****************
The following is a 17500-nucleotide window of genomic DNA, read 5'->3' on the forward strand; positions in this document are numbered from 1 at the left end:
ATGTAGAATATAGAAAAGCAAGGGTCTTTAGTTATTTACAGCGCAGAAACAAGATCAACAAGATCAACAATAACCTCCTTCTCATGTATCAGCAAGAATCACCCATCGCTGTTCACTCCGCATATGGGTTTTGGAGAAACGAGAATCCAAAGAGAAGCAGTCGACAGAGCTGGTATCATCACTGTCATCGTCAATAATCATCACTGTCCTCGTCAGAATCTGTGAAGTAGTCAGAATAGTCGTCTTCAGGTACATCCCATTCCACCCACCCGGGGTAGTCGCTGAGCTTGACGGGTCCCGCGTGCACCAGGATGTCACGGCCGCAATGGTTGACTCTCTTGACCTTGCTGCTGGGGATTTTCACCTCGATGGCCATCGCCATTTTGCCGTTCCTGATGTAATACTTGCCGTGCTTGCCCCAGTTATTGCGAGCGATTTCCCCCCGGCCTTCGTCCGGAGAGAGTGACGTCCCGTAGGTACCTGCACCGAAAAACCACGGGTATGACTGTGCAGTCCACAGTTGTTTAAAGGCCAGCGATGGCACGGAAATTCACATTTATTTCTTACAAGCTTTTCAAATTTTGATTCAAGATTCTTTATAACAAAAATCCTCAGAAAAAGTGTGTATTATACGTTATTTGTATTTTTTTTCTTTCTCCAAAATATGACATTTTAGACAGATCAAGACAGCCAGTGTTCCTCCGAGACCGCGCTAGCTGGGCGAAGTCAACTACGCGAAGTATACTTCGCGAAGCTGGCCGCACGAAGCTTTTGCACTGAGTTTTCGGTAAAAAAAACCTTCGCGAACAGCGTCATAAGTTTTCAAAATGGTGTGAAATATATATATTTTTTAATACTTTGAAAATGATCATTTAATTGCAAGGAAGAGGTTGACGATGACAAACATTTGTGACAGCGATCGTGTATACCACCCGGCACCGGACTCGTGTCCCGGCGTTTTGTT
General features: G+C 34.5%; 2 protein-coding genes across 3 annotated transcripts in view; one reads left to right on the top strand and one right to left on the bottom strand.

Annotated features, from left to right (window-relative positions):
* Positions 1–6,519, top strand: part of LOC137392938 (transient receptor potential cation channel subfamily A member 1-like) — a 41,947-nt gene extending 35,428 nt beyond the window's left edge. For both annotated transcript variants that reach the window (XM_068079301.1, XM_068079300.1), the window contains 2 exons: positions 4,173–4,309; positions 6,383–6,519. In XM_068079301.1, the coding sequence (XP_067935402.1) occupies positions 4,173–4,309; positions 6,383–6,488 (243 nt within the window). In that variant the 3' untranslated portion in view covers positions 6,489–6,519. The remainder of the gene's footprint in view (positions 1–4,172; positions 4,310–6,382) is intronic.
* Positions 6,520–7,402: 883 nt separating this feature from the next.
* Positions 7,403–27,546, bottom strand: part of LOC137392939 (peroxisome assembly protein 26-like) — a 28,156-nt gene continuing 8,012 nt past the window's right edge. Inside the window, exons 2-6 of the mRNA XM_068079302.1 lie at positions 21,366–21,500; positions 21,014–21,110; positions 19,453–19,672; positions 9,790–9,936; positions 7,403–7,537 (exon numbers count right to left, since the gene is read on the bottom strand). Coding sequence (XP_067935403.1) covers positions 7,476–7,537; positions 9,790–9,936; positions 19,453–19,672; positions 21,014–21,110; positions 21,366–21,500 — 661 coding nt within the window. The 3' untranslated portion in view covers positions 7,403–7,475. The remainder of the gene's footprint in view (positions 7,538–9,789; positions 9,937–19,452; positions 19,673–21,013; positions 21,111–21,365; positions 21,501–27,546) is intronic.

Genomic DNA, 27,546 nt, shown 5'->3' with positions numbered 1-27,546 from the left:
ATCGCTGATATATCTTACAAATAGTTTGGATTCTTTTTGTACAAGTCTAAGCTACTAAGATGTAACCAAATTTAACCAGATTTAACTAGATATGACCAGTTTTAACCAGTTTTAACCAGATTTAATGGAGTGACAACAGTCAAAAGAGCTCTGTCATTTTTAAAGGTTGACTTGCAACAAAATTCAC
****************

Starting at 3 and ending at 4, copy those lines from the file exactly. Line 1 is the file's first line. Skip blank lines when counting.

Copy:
General features: G+C 34.5%; 2 protein-coding genes across 3 annotated transcripts in view; one reads left to right on the top strand and one right to left on the bottom strand.

Annotated features, from left to right (window-relative positions):